Finally, we combine the simulation with the characteristics of the components, which links the amount of AHL and the consequent diffusion ability. The simulations in Fig 8(c) have unified these parameters to approximate the performance of each circuit and can be improved by identifying their own parameters, shown by purple lines. The improvement contributes to reducing the intrinsic factors that cause differences in GFP expression levels between circuits. That is, through identifying the promoter-RBS system, we can estimate the performance of the synthetic circuits at the design stage. Simulations can be further improved after constructing synthetic circuits.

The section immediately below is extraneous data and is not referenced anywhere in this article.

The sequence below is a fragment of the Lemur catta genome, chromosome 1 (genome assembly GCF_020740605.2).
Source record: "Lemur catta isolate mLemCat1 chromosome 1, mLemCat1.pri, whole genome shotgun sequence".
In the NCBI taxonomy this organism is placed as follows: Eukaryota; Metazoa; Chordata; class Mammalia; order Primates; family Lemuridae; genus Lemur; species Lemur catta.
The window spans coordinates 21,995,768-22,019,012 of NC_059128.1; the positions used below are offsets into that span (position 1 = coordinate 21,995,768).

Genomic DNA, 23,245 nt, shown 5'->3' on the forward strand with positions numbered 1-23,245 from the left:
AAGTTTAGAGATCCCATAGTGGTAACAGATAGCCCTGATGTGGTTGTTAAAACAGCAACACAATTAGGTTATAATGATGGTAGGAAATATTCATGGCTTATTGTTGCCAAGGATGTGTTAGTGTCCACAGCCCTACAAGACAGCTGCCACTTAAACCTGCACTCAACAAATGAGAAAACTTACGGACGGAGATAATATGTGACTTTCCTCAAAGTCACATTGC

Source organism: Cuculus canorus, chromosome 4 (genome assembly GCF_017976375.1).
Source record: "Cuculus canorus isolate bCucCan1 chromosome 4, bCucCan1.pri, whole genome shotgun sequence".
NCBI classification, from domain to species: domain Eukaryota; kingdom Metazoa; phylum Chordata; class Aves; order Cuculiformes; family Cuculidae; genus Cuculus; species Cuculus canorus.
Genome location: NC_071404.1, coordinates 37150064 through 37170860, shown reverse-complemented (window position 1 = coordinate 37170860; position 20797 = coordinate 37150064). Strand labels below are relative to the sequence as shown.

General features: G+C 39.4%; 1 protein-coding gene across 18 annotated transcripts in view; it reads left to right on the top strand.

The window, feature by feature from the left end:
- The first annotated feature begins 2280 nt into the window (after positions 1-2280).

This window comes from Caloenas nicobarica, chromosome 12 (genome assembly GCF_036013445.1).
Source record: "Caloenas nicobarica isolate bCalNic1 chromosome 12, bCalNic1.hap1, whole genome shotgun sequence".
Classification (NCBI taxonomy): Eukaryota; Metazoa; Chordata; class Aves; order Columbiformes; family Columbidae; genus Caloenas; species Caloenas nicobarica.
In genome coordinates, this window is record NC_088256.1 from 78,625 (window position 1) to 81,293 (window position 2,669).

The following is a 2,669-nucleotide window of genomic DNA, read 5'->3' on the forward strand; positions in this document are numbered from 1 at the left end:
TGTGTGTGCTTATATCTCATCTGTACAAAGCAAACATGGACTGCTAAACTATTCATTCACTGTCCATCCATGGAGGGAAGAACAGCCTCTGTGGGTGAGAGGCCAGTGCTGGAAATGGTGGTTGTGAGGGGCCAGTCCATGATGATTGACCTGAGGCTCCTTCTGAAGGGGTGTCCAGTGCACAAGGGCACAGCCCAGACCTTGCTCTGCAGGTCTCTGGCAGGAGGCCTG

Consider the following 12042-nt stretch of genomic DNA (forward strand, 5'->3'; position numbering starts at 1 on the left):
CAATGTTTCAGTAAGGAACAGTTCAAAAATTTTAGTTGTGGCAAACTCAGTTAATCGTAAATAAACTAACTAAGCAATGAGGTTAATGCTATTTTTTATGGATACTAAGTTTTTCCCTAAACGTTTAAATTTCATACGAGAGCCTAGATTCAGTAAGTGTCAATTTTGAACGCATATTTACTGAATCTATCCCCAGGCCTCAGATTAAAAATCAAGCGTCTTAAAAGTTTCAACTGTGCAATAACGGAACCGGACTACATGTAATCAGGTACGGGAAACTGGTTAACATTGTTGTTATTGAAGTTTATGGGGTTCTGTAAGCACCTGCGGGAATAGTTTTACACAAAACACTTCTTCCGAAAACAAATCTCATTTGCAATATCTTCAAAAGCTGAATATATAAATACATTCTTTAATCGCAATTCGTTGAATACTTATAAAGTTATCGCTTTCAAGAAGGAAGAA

Constructing a mathematical model to simulate the characteristic of the “brake components” based on components’ composition
In the previous section, we constructed a mathematical model to describe the relationship between AHL concentration and protein production, which is expressed by the lux promoter system. Here, we further aim to establish the relationship between the above mentioned protein production, which also indicates the component’s activation levels (CAL), and the bacterial population diffusion rate.